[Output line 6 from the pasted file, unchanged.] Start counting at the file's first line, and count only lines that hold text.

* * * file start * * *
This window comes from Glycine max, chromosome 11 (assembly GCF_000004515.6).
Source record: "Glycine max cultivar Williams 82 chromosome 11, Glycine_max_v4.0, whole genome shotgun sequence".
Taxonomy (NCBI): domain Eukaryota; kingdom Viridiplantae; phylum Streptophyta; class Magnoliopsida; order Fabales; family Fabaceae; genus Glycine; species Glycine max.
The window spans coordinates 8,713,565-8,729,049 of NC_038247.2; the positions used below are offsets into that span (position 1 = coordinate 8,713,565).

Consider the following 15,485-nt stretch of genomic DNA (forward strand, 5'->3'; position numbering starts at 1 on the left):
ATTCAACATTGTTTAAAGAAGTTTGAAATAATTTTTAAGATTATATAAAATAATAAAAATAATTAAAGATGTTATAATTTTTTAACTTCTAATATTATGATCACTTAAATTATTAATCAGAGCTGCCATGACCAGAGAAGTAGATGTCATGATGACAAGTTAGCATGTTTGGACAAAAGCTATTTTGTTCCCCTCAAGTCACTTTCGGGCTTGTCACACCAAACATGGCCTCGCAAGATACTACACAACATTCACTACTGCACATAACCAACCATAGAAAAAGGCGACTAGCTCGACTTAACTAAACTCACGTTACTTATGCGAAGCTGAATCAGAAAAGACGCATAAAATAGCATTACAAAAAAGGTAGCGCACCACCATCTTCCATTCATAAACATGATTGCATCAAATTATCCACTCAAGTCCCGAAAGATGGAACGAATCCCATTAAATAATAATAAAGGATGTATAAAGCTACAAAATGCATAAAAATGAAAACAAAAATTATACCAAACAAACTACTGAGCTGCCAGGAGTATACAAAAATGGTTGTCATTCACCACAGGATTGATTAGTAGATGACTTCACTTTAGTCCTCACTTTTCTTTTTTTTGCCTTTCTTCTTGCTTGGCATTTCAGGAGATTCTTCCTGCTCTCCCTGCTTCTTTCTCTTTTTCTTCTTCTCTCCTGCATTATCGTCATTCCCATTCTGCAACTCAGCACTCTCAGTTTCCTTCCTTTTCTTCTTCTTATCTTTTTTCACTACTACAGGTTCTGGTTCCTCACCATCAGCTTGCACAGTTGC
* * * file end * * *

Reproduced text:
ATTCAACATTGTTTAAAGAAGTTTGAAATAATTTTTAAGATTATATAAAATAATAAAAATAATTAAAGATGTTATAATTTTTTAACTTCTAATATTATGATCACTTAAATTATTAATCAGAGCTGCCATGACCAGAGAAGTAGATGTCATGATGACAAGTTAGCATGTTTGGACAAAAGCTATTTTGTTCCCCTCAAGTCACTTTCGGGCTTGTCACACCAAACATGGCCTCGCAAGATACTACACAACATTCACTACTGCACATAACCAACCATAGAAAAAGGCGACTAGCTCGACTTAACTAAACTCACGTTACTTATGCGAAGCTGAATCAGAAAAGACGCATAAAATAGCATTACAAAAAAGGTAGCGCACCACCATCTTCCATTCATAAACATGATTGCATCAAATTATCCACTCAAGTCCCGAAAGATGGAACGAATCCCATTAAATAATAATAAAGGATGTATAAAGCTACAAAATGCATAAAAATGAAAACAAAAATTATACCAAACAAACTACTGAGCTGCCAGGAGTATACAAAAATGGTTGTCATTCACCACAGGATTGATTAGTAGATGACTTCACTTTAGTCCTCACTTTTCTTTTTTTTGCCTTTCTTCTTGCTTGGCATTTCAGGAGATTCTTCCTGCTCTCCCTGCTTCTTTCTCTTTTTCTTCTTCTCTCCTGCATTATCGTCATTCCCATTCTGCAACTCAGCACTCTCAGTTTCCTTCCTTTTCTTCTTCTTATCTTTTTTCACTACTACAGGTTCTGGTTCCTCACCATCAGCTTGCACAGTTGC